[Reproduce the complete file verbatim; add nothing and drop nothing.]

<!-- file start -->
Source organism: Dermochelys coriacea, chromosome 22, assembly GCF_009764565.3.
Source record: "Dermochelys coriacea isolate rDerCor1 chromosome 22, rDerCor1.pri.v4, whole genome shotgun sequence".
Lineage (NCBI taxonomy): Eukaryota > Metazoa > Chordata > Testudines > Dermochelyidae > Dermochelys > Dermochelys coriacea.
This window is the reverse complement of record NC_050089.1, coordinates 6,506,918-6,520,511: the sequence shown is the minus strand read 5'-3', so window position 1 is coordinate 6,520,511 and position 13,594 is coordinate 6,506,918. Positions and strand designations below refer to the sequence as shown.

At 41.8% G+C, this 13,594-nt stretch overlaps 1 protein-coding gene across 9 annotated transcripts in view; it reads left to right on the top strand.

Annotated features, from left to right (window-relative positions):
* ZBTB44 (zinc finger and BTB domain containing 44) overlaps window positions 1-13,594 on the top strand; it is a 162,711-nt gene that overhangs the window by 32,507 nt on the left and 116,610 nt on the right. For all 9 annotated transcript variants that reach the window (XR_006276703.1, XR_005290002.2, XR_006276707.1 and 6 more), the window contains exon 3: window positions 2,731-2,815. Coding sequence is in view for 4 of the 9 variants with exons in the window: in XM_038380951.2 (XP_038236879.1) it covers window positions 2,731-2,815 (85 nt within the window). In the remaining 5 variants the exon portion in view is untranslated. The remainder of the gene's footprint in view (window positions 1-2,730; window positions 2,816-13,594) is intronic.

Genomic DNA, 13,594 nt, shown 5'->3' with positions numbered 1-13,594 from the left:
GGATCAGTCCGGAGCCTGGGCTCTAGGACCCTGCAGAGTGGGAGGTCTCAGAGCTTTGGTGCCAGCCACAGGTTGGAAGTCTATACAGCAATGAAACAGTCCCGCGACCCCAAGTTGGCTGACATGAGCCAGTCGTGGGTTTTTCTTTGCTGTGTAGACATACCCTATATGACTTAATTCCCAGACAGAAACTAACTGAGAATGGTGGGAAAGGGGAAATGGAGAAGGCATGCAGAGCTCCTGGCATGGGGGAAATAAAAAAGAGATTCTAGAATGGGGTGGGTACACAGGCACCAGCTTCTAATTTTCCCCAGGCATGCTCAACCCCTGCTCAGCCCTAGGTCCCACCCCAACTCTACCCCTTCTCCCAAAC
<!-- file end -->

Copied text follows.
Source organism: Dermochelys coriacea, chromosome 22, assembly GCF_009764565.3.
Source record: "Dermochelys coriacea isolate rDerCor1 chromosome 22, rDerCor1.pri.v4, whole genome shotgun sequence".
Lineage (NCBI taxonomy): Eukaryota > Metazoa > Chordata > Testudines > Dermochelyidae > Dermochelys > Dermochelys coriacea.
This window is the reverse complement of record NC_050089.1, coordinates 6,506,918-6,520,511: the sequence shown is the minus strand read 5'-3', so window position 1 is coordinate 6,520,511 and position 13,594 is coordinate 6,506,918. Positions and strand designations below refer to the sequence as shown.

At 41.8% G+C, this 13,594-nt stretch overlaps 1 protein-coding gene across 9 annotated transcripts in view; it reads left to right on the top strand.

Annotated features, from left to right (window-relative positions):
* ZBTB44 (zinc finger and BTB domain containing 44) overlaps window positions 1-13,594 on the top strand; it is a 162,711-nt gene that overhangs the window by 32,507 nt on the left and 116,610 nt on the right. For all 9 annotated transcript variants that reach the window (XR_006276703.1, XR_005290002.2, XR_006276707.1 and 6 more), the window contains exon 3: window positions 2,731-2,815. Coding sequence is in view for 4 of the 9 variants with exons in the window: in XM_038380951.2 (XP_038236879.1) it covers window positions 2,731-2,815 (85 nt within the window). In the remaining 5 variants the exon portion in view is untranslated. The remainder of the gene's footprint in view (window positions 1-2,730; window positions 2,816-13,594) is intronic.

Genomic DNA, 13,594 nt, shown 5'->3' with positions numbered 1-13,594 from the left:
GGATCAGTCCGGAGCCTGGGCTCTAGGACCCTGCAGAGTGGGAGGTCTCAGAGCTTTGGTGCCAGCCACAGGTTGGAAGTCTATACAGCAATGAAACAGTCCCGCGACCCCAAGTTGGCTGACATGAGCCAGTCGTGGGTTTTTCTTTGCTGTGTAGACATACCCTATATGACTTAATTCCCAGACAGAAACTAACTGAGAATGGTGGGAAAGGGGAAATGGAGAAGGCATGCAGAGCTCCTGGCATGGGGGAAATAAAAAAGAGATTCTAGAATGGGGTGGGTACACAGGCACCAGCTTCTAATTTTCCCCAGGCATGCTCAACCCCTGCTCAGCCCTAGGTCCCACCCCAACTCTACCCCTTCTCCCAAAC